It’s always going to be about the talent and in the words of Hunter S. Thompson in Fear and Loathing “We’re chock full of that!”. Australia’s first two early superstar DJ’s came from the Melbourne scene, Will E Tell and Richie Rich. I think sometimes we are spoilt to the point of under appreciation of the amount of talent around in Melbourne. Whether they be DJ’s or producers the quality of the gene pool in Melbourne cannot be under estimated. Whether you’ve loved Hard trance/ house, love it now or hate it with a passion; you cannot ignore the talent we have in Melbourne. The original Kandy crew of Scott Alert, Ajax and Krash are still some of the most talented producers and Dj’s you will find. NFX is one of those producers that can only be truly found once in a blue moon (I think we can claim Dr. Willis as well!).

Producers of all genres whether it be the Progressive/ tech stylings of Blinky (Beat Geek Records), the tech house/ electro antics of Kalus, Trance extraordinaire Steve May (5am/ Armada) showcase the depth of Melbourne’s talent. So much so that many of the above names have featured on the set lists and podcasts of such international stars as Dubfire, Armin Van Burren, Tiesto and Carl Cox. We can’t forget our biggest national dance music export, TV Rock who also hail from our beloved city. We have even thrown a major contender into the ever popular “Mash arena” in the vein of Substance’s own Mouka. Seriously this guy makes Girl Talk sound like a poor man’s Bob Hope. To list the talent in Melbourne in terms of DJing would require an almost dictionary like bible. Melbourne is “Spin city” a haven for the master of the pioneer, mac and now the almost extinct 1200’s.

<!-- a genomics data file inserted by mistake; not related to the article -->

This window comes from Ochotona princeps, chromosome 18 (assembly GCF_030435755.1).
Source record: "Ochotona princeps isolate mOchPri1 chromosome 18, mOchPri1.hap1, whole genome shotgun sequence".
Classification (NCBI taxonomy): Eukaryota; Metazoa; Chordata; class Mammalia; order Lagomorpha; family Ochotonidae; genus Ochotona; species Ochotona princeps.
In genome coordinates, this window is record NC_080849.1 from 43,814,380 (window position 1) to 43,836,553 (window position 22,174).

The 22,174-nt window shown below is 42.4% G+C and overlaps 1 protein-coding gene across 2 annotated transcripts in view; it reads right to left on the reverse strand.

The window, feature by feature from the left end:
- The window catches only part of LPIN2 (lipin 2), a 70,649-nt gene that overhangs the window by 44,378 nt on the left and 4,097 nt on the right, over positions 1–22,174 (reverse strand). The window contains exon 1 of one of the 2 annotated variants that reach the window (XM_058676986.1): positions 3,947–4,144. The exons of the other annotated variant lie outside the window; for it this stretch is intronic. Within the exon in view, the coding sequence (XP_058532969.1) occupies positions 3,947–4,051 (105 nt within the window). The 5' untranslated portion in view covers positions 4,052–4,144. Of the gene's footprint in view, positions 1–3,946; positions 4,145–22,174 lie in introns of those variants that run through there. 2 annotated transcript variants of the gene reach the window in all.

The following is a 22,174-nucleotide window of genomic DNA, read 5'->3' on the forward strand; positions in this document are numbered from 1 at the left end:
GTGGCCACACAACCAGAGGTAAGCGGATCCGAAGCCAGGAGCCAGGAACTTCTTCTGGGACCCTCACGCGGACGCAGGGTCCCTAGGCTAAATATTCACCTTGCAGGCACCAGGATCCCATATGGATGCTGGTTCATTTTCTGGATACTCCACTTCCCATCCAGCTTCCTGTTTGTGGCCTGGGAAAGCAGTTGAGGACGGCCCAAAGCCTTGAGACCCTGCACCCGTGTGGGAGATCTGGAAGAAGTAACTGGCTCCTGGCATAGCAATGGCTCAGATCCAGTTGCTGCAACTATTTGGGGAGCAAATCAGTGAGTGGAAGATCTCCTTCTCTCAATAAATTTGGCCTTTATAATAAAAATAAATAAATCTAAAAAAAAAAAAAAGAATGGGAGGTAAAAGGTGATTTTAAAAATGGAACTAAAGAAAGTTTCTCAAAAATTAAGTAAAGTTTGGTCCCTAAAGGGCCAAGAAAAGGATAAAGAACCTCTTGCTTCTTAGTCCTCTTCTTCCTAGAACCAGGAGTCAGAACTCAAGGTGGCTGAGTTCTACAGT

Finally this article would be a miss without giving praise to the Melbourne crowd. I have partied in every city and played in most of them as well and I can easily say that WE ARE THE SHIT! You won’t find a friendlier crowd on a dance-floor than in Melbourne. More so Melbourne’s regular punters don’t just go out, they live and breathe the scene. Not so much as scenesters, but more as crowds that love their music, support their cause and promote our city for what it is, the centre of Australia’s electronic music scene.

2nd Birthday Hyped Up Audio Goodness!

by J-Slyde

To tire you over in the lead up to the 2nd Birthday we’ve sourced out some really tasty mixes from some of our guests and residents. All are free to download and will give you a great idea of what to expect from their sets on the night. Read on for track listings and links!

Danny Bonnici

We’ve been lucky enough to source out an oldschool NuBreed set that Danny mixed way back in 2006. It’s a classic compilation of a whole heap of NuBreed tracks that your no doubt bound to hear during his set!

Track list:
01. Humate – 3.2 (Jase’s Ambient Breaks mix)
02. Nubreed – Dzire
03. Hamish – Forever & Never / Duke – So In Love (Nubreed Mashup)
04. Nubreed – Ionosphere (C.I.T.C vox mix)
05. Double 99 – 7th High (Nubreed unreleased electro mix)
06. Dirty Fours vs Austin Leeds – Submarine (Breaks End mix)
07. Tiesto / Junkie XL – Obsession (Nubreed remix)
08. Nubreed – Nufunk
09. Free Radicals – Summerbreeze (Nubreed remix)
10. Nubreed – Neptune Beach
11. Nubreed – Xenomorph
12. Nubreed – Midi Killa
13. Nubreed – Suckerpunch
14. Nubreed – Beats’n’Rhymes



This is a completely live set recorded @ the Kiss My Grass festival earlier this year. It’s a great introduction into the sound Blinky and his label Beat Geek Recordings are pushing.

1. Alva Noto – Xerrox Monophaser 2 & Tommy Four Seven – Surma (T47 Tool) (Hawtin Tsugi100 Intro)
2. Jamie White & Kyle Bourke – Native Origin (Blinky Remix) | BEATGEEK RECORDS
3. Fiord – Keen String (Blinky Remix) | OPEN RECORDS
4. Blinky – Dance Like Deaf People | EPSILON TRAX
5. Blinky vs Def Digital – deFUNK | BEATGEEK RECORDS
6. Blinky – Kant | BAROQUE RECORDS
7. Metadeko – Dxpression (Saucy’s Kid To The Rebound Mix) | BELLARINE RECORDINGS
8. Blinky – Loopy | BAROQUE RECORDS
9. Blinky – Kiss Not A Kiss | EPSILON TRAX

Simon Murphy

One of our resident DJs, Simon has offered up his technical groove-skills at every Substance event to date. A highly talented DJ, his enthusiasm for the music he plays is contagious. This mix was recorded for an upcoming Interview event which he played at.


In this mix Loki fuses a combination of Minimal and Tech to create a cohesive and well thought out set. Bound to get you rocking!